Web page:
Meditation and Metaphysics: On Their Mutual Relationship in South Asian Buddhism
A Talk by Eli Franco, Univ. of Leipzig
Monday, April 09, 2007
3:00 PM - 5:00 PM
243 Royce Hall
Eli Franco teaches in the Institute for Indology and Central Asian Studies at the University of Leipzig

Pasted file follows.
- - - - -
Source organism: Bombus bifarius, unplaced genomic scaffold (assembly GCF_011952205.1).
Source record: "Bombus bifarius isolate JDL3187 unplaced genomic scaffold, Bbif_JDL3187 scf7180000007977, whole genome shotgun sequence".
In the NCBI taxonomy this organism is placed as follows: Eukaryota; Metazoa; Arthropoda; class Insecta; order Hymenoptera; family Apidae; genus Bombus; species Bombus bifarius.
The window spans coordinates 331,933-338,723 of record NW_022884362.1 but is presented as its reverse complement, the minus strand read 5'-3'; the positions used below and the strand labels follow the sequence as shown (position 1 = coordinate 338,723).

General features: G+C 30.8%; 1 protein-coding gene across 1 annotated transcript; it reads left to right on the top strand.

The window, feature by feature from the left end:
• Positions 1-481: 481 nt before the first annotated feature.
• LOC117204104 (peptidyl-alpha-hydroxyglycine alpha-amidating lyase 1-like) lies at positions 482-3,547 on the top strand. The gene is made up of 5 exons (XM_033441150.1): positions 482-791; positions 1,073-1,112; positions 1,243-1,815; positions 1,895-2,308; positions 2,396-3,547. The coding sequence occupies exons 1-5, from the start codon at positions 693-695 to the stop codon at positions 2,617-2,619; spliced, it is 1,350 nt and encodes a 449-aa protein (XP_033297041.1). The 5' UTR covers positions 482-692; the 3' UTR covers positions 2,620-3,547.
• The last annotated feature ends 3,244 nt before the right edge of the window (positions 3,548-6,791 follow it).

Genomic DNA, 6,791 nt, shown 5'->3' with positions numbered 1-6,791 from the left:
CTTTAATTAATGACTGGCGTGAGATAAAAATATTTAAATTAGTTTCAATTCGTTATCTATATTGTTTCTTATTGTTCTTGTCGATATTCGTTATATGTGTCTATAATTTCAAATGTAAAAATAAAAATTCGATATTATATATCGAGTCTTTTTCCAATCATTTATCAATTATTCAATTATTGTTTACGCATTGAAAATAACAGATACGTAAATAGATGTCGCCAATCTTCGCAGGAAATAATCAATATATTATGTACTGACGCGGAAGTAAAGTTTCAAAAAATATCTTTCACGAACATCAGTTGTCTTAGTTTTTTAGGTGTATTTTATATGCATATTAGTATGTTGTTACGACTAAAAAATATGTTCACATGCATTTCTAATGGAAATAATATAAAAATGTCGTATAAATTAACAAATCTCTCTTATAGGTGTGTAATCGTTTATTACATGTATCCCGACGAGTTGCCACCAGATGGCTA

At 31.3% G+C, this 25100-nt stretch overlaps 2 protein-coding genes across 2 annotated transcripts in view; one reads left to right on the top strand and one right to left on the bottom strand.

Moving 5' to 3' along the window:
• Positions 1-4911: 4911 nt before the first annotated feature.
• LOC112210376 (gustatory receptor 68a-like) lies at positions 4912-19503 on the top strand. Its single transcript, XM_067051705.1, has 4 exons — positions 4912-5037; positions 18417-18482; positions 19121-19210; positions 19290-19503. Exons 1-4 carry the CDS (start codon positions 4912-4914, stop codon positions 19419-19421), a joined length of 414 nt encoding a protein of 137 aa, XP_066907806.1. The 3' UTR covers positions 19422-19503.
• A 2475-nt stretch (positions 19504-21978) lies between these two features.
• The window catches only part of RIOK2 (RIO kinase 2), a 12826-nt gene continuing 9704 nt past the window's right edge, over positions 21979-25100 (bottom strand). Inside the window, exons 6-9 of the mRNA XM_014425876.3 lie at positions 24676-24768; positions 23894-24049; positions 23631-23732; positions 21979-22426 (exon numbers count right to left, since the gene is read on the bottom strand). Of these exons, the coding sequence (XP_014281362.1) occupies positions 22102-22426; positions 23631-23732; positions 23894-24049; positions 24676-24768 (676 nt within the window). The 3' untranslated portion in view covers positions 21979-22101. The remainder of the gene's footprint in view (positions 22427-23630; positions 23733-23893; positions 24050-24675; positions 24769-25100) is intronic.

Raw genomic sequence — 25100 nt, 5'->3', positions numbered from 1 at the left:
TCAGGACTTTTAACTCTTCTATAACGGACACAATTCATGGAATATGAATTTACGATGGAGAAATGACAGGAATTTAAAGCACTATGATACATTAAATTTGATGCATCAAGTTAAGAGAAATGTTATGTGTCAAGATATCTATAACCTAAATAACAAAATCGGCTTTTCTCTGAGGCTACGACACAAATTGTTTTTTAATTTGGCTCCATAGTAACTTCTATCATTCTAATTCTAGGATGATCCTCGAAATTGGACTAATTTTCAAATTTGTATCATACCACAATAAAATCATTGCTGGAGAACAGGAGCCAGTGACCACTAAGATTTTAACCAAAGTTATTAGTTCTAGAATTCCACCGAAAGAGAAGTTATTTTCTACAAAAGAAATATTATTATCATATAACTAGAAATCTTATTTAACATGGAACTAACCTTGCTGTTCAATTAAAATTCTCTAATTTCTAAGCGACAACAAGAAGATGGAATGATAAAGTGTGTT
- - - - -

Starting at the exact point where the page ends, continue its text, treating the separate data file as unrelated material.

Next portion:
It is well known that Buddhism developed a considerable number of original philosophical theories, such as the doctrine that there is no soul (anātmatā), that there is no substance, that all things are momentary (kṣaṇikatva), that all things are empty and unreal (śūnyatā), that nothing exists outside the mind (vijñaptimātratā), and so on. It is equally well known that Buddhism prescribes a large number of meditational practices, such as the dhyāna meditation, prajñāpāramitā meditation, and so on. It is less known, perhaps, that practically all metaphysical theories in Buddhism have corresponding meditational practices. Leading scholars such as Edward Conze and Lambert Schmithausen argued that all the important philosophical theories in Buddhism have arisen from reflection on meditational experience. In my talk I will examine this proposition and will argue that it is not tenable.
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